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The Nation

Supreme Court to Review Tow Truck Regulation

January 05, 2002|DAVID G. SAVAGE | TIMES STAFF WRITER

WASHINGTON — The Supreme Court said Friday it will consider restoring the power of cities and counties to regulate tow truck drivers to prevent them from charging exorbitant rates or snatching illegally parked cars.

Dozens of major cities, including Los Angeles, San Francisco, St. Louis and Philadelphia, have adopted such laws over the last 30 years. Tow truck operators are required to obtain city permits and follow basic rules.

Police were eager to stop independent towers from racing through the streets to be first at the scene of a disabled vehicle. Motorists were also interested in having tows that were safe and charges that were reasonable.

But the tow truck operators have successfully challenged many of these municipal ordinances, saying they violate the federal laws that exclusively regulate trucks and freight carriers. Congress intended to shield these interstate trucks from local rules and regulations, and a surprising number of courts have said the federal motor carrier laws trump the municipal ordinances governing tow trucks.

Two years ago, the U.S. 9th Circuit Court of Appeals knocked down Santa Ana's ordinance regulating tow trucks. Last June, another U.S. court of appeals invalidated the towing ordinance in Columbus, Ohio.

But several cities appealed, and the Supreme Court agreed Friday to review the Columbus case.

The high court will hear arguments in City of Columbus vs. Ours Garage and Wrecker Service, 01-419, in April and issue a ruling by late June.

After meeting in their first conference since the holiday break, the justices announced they would hear seven other cases as well. Several of them are appeals by the Justice Department.

In a Florida case, the court will decide whether police officers can question passengers on interstate buses and ask them about searching their bags for drugs. Last year, the U.S. Court of Appeals in Atlanta ruled that this police conduct amounted to an "unreasonable seizure" because the passengers were not free to walk away.

On streets and sidewalks, pedestrians are free to ignore police officers who want to search them, so long as there is no evidence they have done anything wrong.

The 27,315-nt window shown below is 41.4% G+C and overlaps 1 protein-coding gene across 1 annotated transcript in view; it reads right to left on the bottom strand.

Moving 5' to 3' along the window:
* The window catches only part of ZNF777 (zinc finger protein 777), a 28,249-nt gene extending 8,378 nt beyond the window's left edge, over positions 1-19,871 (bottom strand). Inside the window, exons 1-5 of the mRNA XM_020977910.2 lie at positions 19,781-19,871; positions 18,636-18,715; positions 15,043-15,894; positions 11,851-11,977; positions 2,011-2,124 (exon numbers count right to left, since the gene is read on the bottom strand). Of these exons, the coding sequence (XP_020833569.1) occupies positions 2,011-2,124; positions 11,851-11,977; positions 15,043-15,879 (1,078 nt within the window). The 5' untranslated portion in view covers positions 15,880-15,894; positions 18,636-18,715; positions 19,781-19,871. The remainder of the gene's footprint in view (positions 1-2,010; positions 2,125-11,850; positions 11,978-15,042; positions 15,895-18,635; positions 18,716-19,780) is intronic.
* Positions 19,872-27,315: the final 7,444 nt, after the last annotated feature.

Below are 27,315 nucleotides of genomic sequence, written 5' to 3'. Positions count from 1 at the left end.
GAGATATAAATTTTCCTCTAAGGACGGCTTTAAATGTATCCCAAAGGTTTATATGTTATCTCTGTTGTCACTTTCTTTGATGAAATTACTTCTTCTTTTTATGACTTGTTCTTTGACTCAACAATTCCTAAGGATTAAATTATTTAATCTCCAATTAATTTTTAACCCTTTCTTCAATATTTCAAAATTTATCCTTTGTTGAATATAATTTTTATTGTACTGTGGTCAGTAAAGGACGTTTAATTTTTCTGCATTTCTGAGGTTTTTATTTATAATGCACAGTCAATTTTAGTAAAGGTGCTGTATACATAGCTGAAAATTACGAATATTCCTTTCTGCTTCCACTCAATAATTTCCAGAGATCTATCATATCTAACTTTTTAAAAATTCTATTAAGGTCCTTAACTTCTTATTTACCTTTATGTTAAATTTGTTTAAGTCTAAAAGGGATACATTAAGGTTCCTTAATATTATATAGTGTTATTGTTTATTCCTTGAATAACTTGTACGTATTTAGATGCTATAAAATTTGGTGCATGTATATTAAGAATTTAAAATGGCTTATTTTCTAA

But the situation is different on buses, the appeals court said. If officers make "a show of authority," passengers assume they must cooperate and allow their bags to be examined.

On Feb. 4, 1999, two Tallahassee police officers boarded a bus and walked down the aisle. They showed their badges and told passengers they were looking for drugs.

"Do you have any bags on the bus?" one officer asked Christopher Drayton. He pointed to a green bag overhead and gave his permission to have it searched.

"Mind if I check you?" the officer continued. When Drayton lifted his hands, the officer patted his thighs and felt several hard bags. They were full of cocaine.

Drayton and another man were charged with federal drug violations, but the appeals court threw out the evidence on the grounds that the men were illegally searched.

In his appeal in U.S. vs. Drayton, 01-631, Solicitor General Theodore B. Olson urged the high court to uphold the legality of such "consensual interactions between police officers and citizens," saying they are crucial to "the national effort to combat the flow of illegal narcotics and weapons."

In addition, the court will take up a drug case from the Mexican border area to decide whether a criminal defendant has a right to know certain information before pleading guilty.

Since 1963, the law has required prosecutors to tell defendants who are on trial about key information that might show they are innocent.

Last year, the U.S. 9th Circuit Court of Appeals, on a 2-1 vote, said the same rule applies to people who are considering whether to plead guilty. The decision came in the case of Angela Ruiz, who drove across the border from Mexico with 66 pounds of marijuana in her car.

In his appeal in U.S. vs. Ruiz, 01-595, Olson said the 9th Circuit's disclosure rule would force "a radical change" in current practices and might "endanger government witnesses" by revealing details about drug investigations.

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